This week’s book recommendation is one of those stories that I watched the movie version before getting to read the story.  In most cases where that has occurred, it paints a much different picture of the story than the reverse.  In this instance, which was watched or read first actually didn’t make a bit of difference.  The story is Clive Barker’s “The Hellbound Heart”, but most people know it as “Hellraiser”.  If you haven’t read it, and are a horror fan or horror addict, I strongly suggest picking up this classic for a stormy night or a bedtime read.

Until next time…

D.J. Pitsiladis

“This Darkness Light” by Michaelbrent Collings

This Darkness Light

Hello ladies and gentlemen.  Welcome to the Casa!

Had some computer browser issues this week that I just got taken care of, and now that they are done, Here is this week’s review of “This Darkness Light” by Michaelbrent Collings.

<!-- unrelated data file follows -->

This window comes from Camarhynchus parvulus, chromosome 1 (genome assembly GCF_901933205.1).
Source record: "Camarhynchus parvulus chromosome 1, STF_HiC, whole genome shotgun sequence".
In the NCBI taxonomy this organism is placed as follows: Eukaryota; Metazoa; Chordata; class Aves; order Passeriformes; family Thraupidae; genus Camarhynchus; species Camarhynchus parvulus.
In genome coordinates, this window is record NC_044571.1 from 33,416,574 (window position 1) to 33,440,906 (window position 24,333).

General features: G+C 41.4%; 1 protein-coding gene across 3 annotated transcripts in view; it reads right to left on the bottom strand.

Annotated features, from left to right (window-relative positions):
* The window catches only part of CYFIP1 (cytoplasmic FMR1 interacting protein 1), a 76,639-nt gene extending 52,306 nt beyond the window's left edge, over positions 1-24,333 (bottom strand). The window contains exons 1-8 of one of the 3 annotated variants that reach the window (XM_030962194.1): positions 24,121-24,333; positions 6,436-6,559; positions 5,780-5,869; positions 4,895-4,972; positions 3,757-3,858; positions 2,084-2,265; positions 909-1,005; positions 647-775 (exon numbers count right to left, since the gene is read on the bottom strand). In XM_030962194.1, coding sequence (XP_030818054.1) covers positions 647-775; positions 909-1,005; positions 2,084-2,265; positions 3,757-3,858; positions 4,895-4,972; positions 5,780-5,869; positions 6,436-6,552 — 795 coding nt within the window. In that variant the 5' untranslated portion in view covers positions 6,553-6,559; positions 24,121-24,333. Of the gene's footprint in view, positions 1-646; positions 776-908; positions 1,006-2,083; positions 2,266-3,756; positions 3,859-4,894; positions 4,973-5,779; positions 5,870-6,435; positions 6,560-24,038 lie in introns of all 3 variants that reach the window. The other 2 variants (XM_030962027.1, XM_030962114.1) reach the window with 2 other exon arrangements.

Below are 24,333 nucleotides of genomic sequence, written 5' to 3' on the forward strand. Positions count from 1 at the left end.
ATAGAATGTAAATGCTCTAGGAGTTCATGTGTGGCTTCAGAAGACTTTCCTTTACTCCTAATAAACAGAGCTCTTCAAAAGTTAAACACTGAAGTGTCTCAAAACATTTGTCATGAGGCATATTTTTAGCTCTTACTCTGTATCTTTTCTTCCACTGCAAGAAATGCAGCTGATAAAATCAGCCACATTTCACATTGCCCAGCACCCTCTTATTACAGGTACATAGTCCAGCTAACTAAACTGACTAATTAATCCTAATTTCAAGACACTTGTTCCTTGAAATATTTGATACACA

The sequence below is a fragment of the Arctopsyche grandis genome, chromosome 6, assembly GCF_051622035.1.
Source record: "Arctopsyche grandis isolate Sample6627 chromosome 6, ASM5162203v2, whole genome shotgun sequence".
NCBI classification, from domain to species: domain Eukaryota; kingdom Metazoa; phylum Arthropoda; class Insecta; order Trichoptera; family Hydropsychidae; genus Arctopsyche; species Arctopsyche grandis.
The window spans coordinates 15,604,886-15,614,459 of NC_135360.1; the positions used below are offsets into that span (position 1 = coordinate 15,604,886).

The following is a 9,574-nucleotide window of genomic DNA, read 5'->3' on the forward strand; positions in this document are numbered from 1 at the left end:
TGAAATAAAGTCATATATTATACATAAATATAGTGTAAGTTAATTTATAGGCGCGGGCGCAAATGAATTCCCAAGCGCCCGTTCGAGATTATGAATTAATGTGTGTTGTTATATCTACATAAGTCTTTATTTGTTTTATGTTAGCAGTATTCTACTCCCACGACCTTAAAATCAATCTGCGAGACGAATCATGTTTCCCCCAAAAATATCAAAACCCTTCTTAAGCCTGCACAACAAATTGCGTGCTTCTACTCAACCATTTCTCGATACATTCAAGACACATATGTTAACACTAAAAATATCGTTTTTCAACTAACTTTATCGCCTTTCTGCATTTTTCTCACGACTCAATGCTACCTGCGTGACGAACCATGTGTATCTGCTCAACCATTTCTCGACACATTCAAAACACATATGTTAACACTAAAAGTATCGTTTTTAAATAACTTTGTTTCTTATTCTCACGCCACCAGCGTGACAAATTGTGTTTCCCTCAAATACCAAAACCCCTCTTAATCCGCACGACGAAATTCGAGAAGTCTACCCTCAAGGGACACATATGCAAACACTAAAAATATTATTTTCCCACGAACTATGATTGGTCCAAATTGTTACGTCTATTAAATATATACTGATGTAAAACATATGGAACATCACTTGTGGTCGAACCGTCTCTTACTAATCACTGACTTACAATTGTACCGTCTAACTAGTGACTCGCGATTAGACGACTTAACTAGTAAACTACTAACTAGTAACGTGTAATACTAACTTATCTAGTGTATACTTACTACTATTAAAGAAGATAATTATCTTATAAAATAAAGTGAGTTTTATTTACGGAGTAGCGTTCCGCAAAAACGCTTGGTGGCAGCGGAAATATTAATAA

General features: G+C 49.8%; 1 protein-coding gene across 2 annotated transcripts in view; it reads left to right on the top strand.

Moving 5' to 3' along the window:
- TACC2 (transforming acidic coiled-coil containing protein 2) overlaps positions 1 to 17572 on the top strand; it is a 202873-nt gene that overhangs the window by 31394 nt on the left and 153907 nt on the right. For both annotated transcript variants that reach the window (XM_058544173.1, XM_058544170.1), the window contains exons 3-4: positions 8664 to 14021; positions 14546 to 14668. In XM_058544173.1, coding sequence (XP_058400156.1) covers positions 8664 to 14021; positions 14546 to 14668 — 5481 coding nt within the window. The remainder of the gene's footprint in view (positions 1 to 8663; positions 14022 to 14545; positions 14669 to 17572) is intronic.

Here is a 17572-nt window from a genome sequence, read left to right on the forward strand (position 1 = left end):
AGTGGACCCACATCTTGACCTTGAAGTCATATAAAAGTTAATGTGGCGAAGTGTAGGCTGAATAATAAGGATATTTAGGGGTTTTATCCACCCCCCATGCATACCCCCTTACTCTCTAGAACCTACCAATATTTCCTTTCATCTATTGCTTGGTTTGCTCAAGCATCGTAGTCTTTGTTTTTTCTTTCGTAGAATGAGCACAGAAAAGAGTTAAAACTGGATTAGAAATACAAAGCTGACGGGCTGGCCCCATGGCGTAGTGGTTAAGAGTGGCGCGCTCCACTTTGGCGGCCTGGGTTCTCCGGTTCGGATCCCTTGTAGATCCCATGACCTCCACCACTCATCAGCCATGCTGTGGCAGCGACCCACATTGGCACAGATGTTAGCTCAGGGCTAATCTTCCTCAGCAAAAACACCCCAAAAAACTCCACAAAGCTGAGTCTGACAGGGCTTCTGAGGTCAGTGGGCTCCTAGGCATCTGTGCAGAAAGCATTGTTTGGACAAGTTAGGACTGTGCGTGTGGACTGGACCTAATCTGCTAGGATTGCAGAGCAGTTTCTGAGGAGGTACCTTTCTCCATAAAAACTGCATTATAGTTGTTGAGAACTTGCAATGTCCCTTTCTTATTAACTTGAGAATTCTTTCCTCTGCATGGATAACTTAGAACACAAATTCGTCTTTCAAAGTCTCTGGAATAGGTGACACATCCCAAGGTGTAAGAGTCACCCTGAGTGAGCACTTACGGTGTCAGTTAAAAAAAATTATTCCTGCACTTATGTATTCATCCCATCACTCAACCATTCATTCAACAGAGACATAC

It is a story about an apocalypse at the outset, one in which normal everyday people are turned into horrific creatures for a short period of time before they die. A man wakes from a coma without any memories of who he is, how he got to the hospital, or even why he is there. A glance at his chart lists his injuries as multiple gunshot wounds, but he doesn’t feel as bad as he should after a trauma like that. He’s vaguely able to recall that he has a mission, and that he needs to go to Kansas immediately.  As an assassin enters the man’s room and stares in shock at the John Doe in the bed before he aims a silenced gun at him. As this is going on, a nurse arrives for her shift and discovers every one of her co-workers on her floor executed. She enters John Doe’s room and provides enough of a distraction for the injured man to subdue and kill his would be assassin. John and the nurse escape the hospital, only to find themselves targets of an assassin named Isaiah, a former priest blackmailed into chasing them by a shadow organization within the government in order to save the world.